Appellant says she objected to the allegation of the 1951 petty theft conviction on the ground that she was denied the right to counsel therein, thus the first question the trial judge was required to determine, before plea and before reading the charge contained in the information to the jury, was whether the certified copy of the record of the prior conviction was "legally sufficient" to show that before she pleaded guilty the court properly advised her of her right to counsel and she intelligently waived the same. In the light of recent authorities it is our conclusion that the proper trial procedure was followed by the court below.
First, the 1951 petty theft conviction was an integral part of the main charge, to wit, petty theft with a prior petty theft conviction, as defined in section 666, Penal Code; alleged as such, the theft of the cigarettes from Von's market became a felony. Second, no objection to the procedure used by the judge was voiced by defendant prior to trial, in fact, at the time the information was amended, defense counsel, in advising the court he had an "objection . . . lack of counsel at the time of the prior," conceded that it would create a factual issue and could not be raised until proof of the prior "is actually offered." Third, defense counsel, realizing that proof of the prior was part of the evidence to be submitted by the People on the felony charge, at no time requested or even suggested that the judge hear the issue of the prior before or separate from the trial; certainly he interposed no objection to the trial procedure. Admittedly, the judge was inexperienced in the trial of felony cases, but cautious, conscientious, patient and amenable to suggestions from both counsel, at times asking for advice; thus, had defense counsel made the objection he now argues — it was error not to determine the "legal sufficiency" of the prior conviction before the trial — he would have given the judge the opportunity to pass on it before proceeding. We think the issue not to be properly before us; however, we find no error requiring reversal in the trial procedure.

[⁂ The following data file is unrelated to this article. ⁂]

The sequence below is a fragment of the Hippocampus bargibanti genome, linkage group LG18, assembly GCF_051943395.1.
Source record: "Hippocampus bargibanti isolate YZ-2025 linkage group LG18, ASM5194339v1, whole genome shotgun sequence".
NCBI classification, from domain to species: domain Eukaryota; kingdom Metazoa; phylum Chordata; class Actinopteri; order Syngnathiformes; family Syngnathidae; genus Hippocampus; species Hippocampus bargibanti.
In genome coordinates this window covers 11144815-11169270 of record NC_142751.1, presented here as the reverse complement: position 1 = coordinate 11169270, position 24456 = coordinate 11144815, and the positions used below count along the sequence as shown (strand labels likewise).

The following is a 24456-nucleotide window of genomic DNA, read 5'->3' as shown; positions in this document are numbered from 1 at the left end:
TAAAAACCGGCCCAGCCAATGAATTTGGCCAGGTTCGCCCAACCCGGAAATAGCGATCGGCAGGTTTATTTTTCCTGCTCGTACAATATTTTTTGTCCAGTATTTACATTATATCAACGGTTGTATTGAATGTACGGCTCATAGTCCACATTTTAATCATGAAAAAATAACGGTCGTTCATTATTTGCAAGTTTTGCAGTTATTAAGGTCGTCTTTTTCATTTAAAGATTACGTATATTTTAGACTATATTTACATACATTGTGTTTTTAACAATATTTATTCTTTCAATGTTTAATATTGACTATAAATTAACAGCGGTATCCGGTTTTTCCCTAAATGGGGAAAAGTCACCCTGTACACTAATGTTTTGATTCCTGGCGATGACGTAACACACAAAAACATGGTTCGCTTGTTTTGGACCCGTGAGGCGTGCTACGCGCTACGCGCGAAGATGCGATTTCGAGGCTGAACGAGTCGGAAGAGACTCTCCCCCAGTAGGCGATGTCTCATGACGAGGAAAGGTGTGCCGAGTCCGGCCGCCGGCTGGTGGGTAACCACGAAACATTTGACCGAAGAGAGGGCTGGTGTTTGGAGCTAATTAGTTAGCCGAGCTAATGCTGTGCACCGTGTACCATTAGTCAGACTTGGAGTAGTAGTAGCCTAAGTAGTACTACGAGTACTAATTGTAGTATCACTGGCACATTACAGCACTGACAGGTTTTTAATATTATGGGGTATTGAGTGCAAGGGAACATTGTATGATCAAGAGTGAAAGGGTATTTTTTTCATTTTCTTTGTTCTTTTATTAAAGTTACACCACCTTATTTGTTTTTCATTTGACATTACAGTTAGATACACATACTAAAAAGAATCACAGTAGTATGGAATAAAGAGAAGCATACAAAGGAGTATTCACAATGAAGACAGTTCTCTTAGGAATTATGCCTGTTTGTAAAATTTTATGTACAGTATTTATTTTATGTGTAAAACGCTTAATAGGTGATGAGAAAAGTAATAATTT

"MR. FINNELL [deputy district attorney]: She hasn't admitted the prior as far as I know.
"MR. HOLLAND [defense counsel]: Correct.
"THE COURT: You are not going to admit it, so it is denied, too.
"MR. HOLLAND: We have no objection to the prior.
"MR. FINNELL: Then you don't admit it and I am required to prove it, and I can make an opening statement and they should know about it.
"MR. HOLLAND: That's right.
"THE COURT: Do you understand that?